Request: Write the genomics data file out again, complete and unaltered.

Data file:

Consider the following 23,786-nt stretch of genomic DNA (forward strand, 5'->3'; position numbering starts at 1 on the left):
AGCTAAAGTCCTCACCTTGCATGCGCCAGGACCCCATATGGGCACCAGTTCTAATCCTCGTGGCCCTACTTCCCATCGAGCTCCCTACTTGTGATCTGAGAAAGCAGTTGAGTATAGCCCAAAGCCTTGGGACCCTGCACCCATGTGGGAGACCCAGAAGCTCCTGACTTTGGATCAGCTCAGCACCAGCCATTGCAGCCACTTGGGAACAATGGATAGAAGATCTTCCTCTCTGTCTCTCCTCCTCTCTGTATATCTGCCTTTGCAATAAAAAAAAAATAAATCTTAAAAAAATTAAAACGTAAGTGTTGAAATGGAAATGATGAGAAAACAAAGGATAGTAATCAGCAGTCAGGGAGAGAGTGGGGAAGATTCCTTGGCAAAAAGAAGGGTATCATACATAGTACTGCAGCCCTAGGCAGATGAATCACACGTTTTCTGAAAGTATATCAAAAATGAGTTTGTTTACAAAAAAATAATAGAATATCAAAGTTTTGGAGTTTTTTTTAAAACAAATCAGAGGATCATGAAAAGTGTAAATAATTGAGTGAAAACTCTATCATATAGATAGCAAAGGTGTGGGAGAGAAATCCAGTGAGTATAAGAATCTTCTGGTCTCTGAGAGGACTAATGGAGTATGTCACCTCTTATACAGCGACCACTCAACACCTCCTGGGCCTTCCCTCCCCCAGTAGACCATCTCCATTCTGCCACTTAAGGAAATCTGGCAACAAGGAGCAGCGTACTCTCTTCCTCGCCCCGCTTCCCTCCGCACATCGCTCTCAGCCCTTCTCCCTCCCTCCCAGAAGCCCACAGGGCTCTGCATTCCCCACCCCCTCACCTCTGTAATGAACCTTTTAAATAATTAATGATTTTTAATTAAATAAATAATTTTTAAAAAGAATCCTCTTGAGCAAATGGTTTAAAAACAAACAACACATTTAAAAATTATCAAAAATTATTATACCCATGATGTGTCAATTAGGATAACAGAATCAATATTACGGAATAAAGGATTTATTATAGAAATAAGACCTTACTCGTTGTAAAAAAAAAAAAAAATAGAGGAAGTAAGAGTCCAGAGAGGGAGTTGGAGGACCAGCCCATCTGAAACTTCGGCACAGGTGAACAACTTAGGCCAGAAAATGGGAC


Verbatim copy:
Consider the following 23,786-nt stretch of genomic DNA (forward strand, 5'->3'; position numbering starts at 1 on the left):
AGCTAAAGTCCTCACCTTGCATGCGCCAGGACCCCATATGGGCACCAGTTCTAATCCTCGTGGCCCTACTTCCCATCGAGCTCCCTACTTGTGATCTGAGAAAGCAGTTGAGTATAGCCCAAAGCCTTGGGACCCTGCACCCATGTGGGAGACCCAGAAGCTCCTGACTTTGGATCAGCTCAGCACCAGCCATTGCAGCCACTTGGGAACAATGGATAGAAGATCTTCCTCTCTGTCTCTCCTCCTCTCTGTATATCTGCCTTTGCAATAAAAAAAAAATAAATCTTAAAAAAATTAAAACGTAAGTGTTGAAATGGAAATGATGAGAAAACAAAGGATAGTAATCAGCAGTCAGGGAGAGAGTGGGGAAGATTCCTTGGCAAAAAGAAGGGTATCATACATAGTACTGCAGCCCTAGGCAGATGAATCACACGTTTTCTGAAAGTATATCAAAAATGAGTTTGTTTACAAAAAAATAATAGAATATCAAAGTTTTGGAGTTTTTTTTAAAACAAATCAGAGGATCATGAAAAGTGTAAATAATTGAGTGAAAACTCTATCATATAGATAGCAAAGGTGTGGGAGAGAAATCCAGTGAGTATAAGAATCTTCTGGTCTCTGAGAGGACTAATGGAGTATGTCACCTCTTATACAGCGACCACTCAACACCTCCTGGGCCTTCCCTCCCCCAGTAGACCATCTCCATTCTGCCACTTAAGGAAATCTGGCAACAAGGAGCAGCGTACTCTCTTCCTCGCCCCGCTTCCCTCCGCACATCGCTCTCAGCCCTTCTCCCTCCCTCCCAGAAGCCCACAGGGCTCTGCATTCCCCACCCCCTCACCTCTGTAATGAACCTTTTAAATAATTAATGATTTTTAATTAAATAAATAATTTTTAAAAAGAATCCTCTTGAGCAAATGGTTTAAAAACAAACAACACATTTAAAAATTATCAAAAATTATTATACCCATGATGTGTCAATTAGGATAACAGAATCAATATTACGGAATAAAGGATTTATTATAGAAATAAGACCTTACTCGTTGTAAAAAAAAAAAAAAATAGAGGAAGTAAGAGTCCAGAGAGGGAGTTGGAGGACCAGCCCATCTGAAACTTCGGCACAGGTGAACAACTTAGGCCAGAAAATGGGAC